As we noted in our FOMC preview report, the market had already fully “priced in” a 75bps (0.75%) rate hike from the Federal Reserve, with only an outside chance at a full 100bps (1.00%) move, so today’s as-expected 75bps increase, bringing the benchmark Fed Funds rate to the 2.25-2.50% range, has had only a minimal impact on price by itself.
Despite the lack of fireworks from this month’s decision itself, there are still actionable tidbits to glean from the central bank’s monetary policy statement and Fed Chairman Powell’s ongoing press conference:
The FOMC’s monetary policy statement
As the “redline” comparison below shows, there were only small tweaks to the central bank’s monetary policy statement:
- Downgraded “Overall economic activity appears to have picked up after edging down in the first quarter” to “Recent indicators of spending and production have softened”
- Acknowledged higher food prices in addition to energy.
- Recharacterized Russia’s “invasion” of Ukraine to a “war”
- Removed the reference to COVID related lockdowns in China and their impact on supply chains.
- The vote was unanimous after Esther George’s dovish dissent last month.
Source: Federal Reserve
Fed Chairman Jerome Powell’s press conference
As all central bankers are wont to do, Fed Chairman Jerome Powell is trying to toe the line between offering useful guidance and avoiding pre-committing to any specific policy path in his press conference. Indeed, he explicitly stated that the committee will go “meeting-by-meeting” and give less clear guidance now that interest rates are “in the range of neutral.”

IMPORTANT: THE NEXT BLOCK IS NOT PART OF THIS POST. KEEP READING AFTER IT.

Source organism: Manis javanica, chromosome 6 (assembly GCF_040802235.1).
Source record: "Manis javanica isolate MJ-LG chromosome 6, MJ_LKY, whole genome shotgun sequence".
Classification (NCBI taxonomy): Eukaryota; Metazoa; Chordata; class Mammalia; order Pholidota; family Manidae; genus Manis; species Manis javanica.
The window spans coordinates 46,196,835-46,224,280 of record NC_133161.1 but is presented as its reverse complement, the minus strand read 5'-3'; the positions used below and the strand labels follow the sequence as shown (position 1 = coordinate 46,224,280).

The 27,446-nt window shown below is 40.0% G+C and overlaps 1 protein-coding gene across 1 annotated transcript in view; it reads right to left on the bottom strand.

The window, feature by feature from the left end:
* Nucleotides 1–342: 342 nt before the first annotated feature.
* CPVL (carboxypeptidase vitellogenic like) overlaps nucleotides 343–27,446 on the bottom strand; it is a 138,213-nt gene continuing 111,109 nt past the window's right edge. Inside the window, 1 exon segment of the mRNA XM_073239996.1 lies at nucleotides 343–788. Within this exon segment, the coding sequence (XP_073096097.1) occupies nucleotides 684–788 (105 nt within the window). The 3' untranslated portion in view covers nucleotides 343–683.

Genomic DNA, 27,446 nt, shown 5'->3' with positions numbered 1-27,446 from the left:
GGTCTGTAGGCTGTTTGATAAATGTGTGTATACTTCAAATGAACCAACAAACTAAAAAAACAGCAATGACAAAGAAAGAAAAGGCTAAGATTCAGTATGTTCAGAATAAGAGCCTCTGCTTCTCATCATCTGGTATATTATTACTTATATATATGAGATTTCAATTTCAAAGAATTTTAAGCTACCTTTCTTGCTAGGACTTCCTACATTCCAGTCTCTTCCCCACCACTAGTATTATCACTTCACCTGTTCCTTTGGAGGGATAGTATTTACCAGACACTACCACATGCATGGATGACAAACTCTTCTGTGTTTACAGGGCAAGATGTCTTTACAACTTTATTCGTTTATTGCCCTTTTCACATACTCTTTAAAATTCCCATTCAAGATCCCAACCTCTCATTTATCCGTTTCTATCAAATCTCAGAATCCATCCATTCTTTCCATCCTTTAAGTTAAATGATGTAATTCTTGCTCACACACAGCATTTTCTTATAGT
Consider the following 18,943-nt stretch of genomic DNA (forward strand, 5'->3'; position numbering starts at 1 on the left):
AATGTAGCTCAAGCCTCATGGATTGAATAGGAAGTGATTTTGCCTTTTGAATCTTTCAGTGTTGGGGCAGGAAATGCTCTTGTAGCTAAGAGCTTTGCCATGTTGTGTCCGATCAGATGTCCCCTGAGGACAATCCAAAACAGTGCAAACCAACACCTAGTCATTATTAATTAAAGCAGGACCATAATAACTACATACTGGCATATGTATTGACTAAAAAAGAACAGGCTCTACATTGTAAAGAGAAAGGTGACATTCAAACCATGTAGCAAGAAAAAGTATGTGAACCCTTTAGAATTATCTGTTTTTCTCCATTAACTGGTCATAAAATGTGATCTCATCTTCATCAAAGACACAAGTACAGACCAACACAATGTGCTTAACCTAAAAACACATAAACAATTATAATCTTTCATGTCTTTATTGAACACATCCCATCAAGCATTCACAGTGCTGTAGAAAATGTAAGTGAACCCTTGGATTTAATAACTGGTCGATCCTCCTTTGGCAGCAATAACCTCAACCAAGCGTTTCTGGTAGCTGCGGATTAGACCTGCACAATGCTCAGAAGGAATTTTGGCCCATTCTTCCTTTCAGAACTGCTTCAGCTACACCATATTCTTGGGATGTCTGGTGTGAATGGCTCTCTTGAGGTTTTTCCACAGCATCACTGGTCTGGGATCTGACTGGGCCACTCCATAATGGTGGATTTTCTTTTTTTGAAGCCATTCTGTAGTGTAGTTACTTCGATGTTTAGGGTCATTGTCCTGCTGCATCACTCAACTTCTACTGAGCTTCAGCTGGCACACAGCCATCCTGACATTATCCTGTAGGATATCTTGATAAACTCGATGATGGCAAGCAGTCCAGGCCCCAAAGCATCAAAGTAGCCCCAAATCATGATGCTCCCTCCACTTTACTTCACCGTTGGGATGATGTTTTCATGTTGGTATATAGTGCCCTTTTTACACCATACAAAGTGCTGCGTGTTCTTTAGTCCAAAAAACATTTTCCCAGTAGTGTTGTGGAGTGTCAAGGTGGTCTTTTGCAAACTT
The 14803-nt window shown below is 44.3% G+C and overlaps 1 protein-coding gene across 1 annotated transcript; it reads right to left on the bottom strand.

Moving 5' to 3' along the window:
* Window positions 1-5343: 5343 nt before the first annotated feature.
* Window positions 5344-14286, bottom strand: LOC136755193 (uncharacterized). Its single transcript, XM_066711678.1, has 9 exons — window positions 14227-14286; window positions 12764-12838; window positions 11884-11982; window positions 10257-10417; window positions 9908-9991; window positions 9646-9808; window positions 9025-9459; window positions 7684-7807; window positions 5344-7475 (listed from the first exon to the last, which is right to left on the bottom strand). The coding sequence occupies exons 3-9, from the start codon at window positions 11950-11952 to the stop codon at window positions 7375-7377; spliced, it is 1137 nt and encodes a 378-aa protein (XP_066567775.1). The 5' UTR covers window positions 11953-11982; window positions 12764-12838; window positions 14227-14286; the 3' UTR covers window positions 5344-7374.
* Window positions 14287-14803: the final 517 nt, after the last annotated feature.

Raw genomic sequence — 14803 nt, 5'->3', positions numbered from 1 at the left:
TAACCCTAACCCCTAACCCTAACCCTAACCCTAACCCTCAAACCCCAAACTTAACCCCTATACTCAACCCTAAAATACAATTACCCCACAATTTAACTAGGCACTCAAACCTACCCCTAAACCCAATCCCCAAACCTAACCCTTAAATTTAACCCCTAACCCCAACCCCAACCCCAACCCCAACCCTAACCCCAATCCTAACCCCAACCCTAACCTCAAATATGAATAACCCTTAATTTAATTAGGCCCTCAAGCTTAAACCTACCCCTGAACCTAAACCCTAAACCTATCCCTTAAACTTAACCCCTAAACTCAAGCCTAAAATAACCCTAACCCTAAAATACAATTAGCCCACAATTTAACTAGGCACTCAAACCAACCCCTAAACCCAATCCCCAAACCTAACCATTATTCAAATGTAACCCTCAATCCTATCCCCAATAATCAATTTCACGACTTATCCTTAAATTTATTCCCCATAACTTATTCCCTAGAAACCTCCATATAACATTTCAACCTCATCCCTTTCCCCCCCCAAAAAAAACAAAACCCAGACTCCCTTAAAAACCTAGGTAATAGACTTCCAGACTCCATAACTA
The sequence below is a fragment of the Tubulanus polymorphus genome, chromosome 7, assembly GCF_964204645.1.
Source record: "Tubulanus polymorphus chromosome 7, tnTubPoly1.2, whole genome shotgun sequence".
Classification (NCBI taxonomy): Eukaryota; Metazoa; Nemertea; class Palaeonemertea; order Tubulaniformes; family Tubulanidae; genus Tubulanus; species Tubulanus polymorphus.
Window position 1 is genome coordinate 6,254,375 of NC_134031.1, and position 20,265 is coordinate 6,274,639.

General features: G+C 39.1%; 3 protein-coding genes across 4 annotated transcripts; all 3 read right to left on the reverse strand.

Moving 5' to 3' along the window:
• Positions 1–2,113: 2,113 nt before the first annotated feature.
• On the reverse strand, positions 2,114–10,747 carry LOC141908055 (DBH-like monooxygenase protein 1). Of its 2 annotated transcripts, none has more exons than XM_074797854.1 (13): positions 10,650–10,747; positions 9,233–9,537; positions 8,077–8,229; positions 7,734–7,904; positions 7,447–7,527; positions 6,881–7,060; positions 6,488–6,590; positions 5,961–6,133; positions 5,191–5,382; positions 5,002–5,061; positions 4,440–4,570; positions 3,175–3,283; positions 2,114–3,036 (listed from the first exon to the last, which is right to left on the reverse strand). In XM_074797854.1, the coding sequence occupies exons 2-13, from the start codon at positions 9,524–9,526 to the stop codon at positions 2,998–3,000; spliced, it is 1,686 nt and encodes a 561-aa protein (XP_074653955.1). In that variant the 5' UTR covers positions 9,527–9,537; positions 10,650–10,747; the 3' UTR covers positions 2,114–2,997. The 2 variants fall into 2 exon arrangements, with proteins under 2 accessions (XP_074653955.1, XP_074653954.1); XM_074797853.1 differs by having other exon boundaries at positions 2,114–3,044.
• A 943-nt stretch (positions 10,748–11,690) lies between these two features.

On balance, the Fed chief is coming off as relatively dovish, and traders have taken that message to heart, driving down the implied odds of a 75bps interest rate increase in September from above 50% to roughly 40% according to the CME’s FedWatch tool.
Other headlines from Powell’s press conference so far:
- FOMC STRONGLY COMMITTED TO BRINGING INFLATION DOWN
- PACE OF RATE HIKES TO DEPEND ON INCOMING DATA
- ANOTHER UNUSUALLY LARGE INCREASE TO DEPEND ON DATA
- LIKELY APPROPRIATE TO SLOW INCREASES AT SOME POINT
- FED TO OFFER LESS `CLEAR GUIDANCE' ON RATE MOVES, WILL MAKE DECISIONS MEETING-BY-MEETING
- POLICY CURRENTLY AT NEUTRAL, NEED TO GET TO AT LEAST A MODERATELY RESTRICTIVE LEVEL
- TAKE EST. FOR RATES NEXT YEAR `WITH A GRAIN OF SALT'
- PATH TO SOFT LANDING HAS NARROWED, MAY NARROW FURTHER
- DO NOT THINK THE US IS CURRENTLY IN A RECESSION
- HAVEN'T MADE DECISION ON POINT WHEN TO SLOW RATE HIKES
- THERE'S SOME EVIDENCE LABOR DEMAND MAY BE SLOWING A BIT
Because the monetary policy statement met the market’s expectations almost word-for-word, there was essentially no notable reaction to the initial release. However, as we go to press, traders are clearly acknowledging the dovish tone of Powell’s press conference. Most importantly, treasury yields are declining across the curve, with the 2-year yield dropping 6bps to 3.0% and the benchmark 10-year now yielding 2.74%, down 7bps, to test its lowest level since mid-April.
Not surprisingly, stocks are enthused by the potential for less aggressive interest rate hikes, with major indices rising by between 1.5% (the Dow) and 4% (the Nasdaq Composite). The greenback is seeing major sell pressure come in to fall by nearly 100 pips against most of her major rivals, and gold is testing 2-week highs in the mid-$1730s.
As long as we don’t get any late surprises from Powell, these initial trends could extend further as traders price in the potential for slower rate hikes from the Fed throughout the rest of 2022.